The 1954 Asian Games, officially known as the Second Asian GamesManila 1954 was a multi-sport event held in Manila, Philippines, from May 1 to 9, 1954. A total of 970 athletes from 19 Asian National Olympic Committees (NOCs) competed in 76 events from eight sports. The number of participating NOCs and athletes were larger than the previous Asian Games held in New Delhi in 1951. This edition of the games has a different twist where it did not implement a medal tally system to determine the overall champion but a pointing system. The pointing system is a complex system where each athlete were given points according to their achievement like position in athletics or in swimming. In the end the pointing system showed to be worthless as it simply ranked the nations the same way in the medal tally system. The pointing system was not implemented in future games ever since. Jorge B. Vargas was the head of the Philippine Amateur Athletic Federation and the Manila Asian Games Organizing Committee. With the second-place finish of the Philippines, only around 9,000 spectators attended the closing ceremony at the Rizal Memorial Stadium. The events were broadcast on radio live at DZRH and DZAQ-TV ABS-3 on delayed telecast.

1971 Pan American Games sixth edition of the Pan American Games

The sixth Pan American Games were held in Cali, Colombia, from July 30 to August 13, 1971. A total of 2,935 athletes from 32 countries participated in seventeen sports.

2003 Pan American Games 14th edition of the Pan American Games

The 14th Pan American Games were held in Santo Domingo, Dominican Republic, from August 1 to 17, 2003. The successful bid for the games was made in the mid-1990s, when Dominican Republic had one of the highest growth rates in Latin America.

2007 Pan American Games 15th edition of the Pan American Games

The 2007 Pan American Games, officially known as the XV Pan American Games, were a major continental multi-sport event that took place in Rio de Janeiro, Brazil, from July 13 to 29, 2007. A total of 5,633 athletes from 42 National Olympic Committees (NOCs) competed in 332 events in 34 sports and in 47 disciplines. During the Games, 95 new Pan American records were set; 2,196 medals were awarded; 1,262 doping control tests were performed and about 15,000 volunteers participated in the organization of the event, which was an Olympic qualification for 13 International Federations (IFs).

2011 Pan American Games 16th edition of the Pan American Games

The 2011 Pan American Games, officially the XVI Pan American Games, was an international multi-sport event that was held from October 14–30, 2011, in Guadalajara, Jalisco, Mexico. Some events were held in the nearby cities of Ciudad Guzmán, Puerto Vallarta, Lagos de Moreno and Tapalpa. It was the largest multi-sport event of 2011, with approximately 6,000 athletes from 42 nations participating in 36 sports. Both the Pan American and Parapan American Games were organized by the Guadalajara 2011 Organizing Committee (COPAG). The 2011 Pan American Games were the third Pan American Games hosted by Mexico and the first held in the state of Jalisco. Previously, Mexico hosted the 1955 Pan American Games and the 1975 Pan American Games, both in Mexico City. The 2011 Parapan American Games were held 20 days after the Pan American Games have ended.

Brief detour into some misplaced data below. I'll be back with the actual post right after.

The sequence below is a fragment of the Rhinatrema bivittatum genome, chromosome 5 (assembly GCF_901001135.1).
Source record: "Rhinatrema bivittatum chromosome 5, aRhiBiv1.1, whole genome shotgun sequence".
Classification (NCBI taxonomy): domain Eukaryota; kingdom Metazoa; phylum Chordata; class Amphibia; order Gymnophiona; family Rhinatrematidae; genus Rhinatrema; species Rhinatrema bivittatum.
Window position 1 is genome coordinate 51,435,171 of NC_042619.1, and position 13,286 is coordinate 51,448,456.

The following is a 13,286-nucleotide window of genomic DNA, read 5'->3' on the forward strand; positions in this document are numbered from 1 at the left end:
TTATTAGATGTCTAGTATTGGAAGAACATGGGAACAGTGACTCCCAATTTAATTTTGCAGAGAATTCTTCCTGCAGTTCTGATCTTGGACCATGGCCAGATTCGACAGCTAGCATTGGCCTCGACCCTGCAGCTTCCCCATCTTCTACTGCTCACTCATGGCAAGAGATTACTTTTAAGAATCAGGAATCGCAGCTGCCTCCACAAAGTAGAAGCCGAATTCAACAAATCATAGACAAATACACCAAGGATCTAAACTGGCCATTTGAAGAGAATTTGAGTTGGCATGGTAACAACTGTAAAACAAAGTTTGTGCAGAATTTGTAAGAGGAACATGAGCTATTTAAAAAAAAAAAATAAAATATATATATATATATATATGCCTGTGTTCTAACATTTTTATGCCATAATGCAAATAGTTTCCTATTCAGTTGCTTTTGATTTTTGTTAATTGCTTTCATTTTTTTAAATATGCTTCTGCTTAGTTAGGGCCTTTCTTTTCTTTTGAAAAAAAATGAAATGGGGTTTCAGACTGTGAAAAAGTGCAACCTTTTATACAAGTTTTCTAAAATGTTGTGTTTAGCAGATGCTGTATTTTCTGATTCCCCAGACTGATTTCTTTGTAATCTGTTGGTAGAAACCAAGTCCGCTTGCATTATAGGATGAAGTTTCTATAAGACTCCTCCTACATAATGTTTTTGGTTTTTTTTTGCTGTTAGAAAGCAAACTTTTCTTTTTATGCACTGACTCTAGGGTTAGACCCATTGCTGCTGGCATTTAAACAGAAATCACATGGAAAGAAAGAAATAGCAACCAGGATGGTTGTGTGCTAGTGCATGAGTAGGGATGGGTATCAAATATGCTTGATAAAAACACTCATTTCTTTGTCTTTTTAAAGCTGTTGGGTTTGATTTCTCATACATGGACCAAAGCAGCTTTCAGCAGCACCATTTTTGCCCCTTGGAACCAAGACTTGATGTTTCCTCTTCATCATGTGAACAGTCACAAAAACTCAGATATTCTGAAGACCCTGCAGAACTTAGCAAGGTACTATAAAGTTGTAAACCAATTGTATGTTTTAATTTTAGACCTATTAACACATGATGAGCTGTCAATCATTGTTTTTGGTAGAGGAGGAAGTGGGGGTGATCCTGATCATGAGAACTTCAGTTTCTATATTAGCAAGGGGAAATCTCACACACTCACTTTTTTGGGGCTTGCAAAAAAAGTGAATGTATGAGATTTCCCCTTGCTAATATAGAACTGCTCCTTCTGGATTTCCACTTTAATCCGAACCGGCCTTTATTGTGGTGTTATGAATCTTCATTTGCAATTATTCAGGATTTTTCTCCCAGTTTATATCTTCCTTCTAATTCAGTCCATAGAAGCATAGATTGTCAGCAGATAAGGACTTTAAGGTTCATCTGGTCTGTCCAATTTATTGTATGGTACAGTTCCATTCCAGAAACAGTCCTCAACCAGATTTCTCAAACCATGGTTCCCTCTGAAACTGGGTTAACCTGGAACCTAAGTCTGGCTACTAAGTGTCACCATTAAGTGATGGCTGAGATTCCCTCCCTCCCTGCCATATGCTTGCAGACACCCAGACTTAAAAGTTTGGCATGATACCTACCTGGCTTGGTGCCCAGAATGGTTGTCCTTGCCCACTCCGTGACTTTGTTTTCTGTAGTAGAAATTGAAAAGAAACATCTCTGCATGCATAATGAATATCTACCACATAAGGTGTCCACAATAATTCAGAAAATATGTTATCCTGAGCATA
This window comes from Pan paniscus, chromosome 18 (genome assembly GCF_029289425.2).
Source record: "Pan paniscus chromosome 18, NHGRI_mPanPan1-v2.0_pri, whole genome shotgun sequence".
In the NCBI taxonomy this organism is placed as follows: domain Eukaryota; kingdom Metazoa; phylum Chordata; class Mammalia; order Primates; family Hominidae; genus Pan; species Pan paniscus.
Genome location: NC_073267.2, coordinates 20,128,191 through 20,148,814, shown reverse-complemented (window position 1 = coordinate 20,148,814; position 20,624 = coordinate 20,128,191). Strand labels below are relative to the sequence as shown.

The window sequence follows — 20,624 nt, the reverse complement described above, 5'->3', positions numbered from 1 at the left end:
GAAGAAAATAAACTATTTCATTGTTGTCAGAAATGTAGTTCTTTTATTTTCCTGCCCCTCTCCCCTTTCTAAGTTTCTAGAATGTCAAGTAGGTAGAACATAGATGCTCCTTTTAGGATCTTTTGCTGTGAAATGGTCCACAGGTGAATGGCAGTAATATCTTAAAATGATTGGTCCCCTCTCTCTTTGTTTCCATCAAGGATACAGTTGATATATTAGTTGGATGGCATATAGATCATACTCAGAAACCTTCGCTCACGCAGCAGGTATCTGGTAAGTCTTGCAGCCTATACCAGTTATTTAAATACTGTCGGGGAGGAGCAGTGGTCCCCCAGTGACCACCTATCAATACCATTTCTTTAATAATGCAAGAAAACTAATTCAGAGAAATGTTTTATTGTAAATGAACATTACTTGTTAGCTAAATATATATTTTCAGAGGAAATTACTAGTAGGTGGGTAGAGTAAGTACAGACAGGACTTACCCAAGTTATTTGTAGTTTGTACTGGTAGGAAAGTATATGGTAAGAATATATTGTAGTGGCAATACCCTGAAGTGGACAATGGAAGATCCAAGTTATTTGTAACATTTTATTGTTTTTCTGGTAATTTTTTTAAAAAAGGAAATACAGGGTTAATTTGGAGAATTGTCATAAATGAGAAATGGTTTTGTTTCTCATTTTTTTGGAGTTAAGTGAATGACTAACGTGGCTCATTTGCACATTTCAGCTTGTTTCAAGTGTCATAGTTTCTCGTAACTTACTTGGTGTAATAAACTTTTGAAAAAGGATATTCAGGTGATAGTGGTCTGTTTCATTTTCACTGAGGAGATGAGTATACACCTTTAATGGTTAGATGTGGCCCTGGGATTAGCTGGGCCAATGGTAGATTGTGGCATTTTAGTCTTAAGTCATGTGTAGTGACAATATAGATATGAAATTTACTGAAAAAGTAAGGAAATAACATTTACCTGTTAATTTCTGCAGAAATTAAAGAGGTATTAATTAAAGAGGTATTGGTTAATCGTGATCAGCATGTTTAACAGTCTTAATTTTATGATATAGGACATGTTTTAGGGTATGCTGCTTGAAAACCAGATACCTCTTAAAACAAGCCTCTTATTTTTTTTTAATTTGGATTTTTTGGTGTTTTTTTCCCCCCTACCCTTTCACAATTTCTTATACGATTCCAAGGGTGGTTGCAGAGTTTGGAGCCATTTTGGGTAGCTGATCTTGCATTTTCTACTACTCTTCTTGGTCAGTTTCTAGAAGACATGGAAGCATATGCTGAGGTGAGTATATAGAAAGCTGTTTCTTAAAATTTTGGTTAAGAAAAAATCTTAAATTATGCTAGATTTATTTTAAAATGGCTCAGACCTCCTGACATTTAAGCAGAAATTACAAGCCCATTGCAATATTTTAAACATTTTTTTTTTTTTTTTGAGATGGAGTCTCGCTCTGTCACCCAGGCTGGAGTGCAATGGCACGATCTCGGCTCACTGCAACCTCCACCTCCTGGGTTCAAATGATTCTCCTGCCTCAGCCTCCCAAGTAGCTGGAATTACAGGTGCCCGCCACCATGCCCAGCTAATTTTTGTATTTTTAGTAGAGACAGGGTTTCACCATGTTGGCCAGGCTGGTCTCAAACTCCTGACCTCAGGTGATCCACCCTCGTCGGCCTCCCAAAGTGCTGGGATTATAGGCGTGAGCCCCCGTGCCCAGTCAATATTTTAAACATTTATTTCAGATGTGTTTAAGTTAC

Panam Sports organization

The Pan American Sports Organization is an international organization which represents the current 41 National Olympic Committees of North America, South America, Central America and the Caribbean.

2007 Pan American Games medal table

The 2007 Pan American Games, officially known as the XV Pan American Games, were a continental multi-sport event held in Rio de Janeiro, Brazil, from July 13 to July 29, 2007. At the Games, 5,633 athletes selected from 42 National Olympic Committees (NOCs) participated in 332 events in 34 sports divided into 47 disciplines. According to the Rio de Janeiro Organizing Committee for the Pan American Games, 2,196 medals were awarded for every winning athlete, including individuals from teams, during 334 awards ceremonies.

2011 Pan Arab Games

The 2011 Pan Arab Games also known as the 12th Pan Arab Games took place in Doha, Qatar from December 6 to 23, 2011. This was the first time that the country had hosted the multi-sport event. Khalifa International Stadium was the main venue for the competition.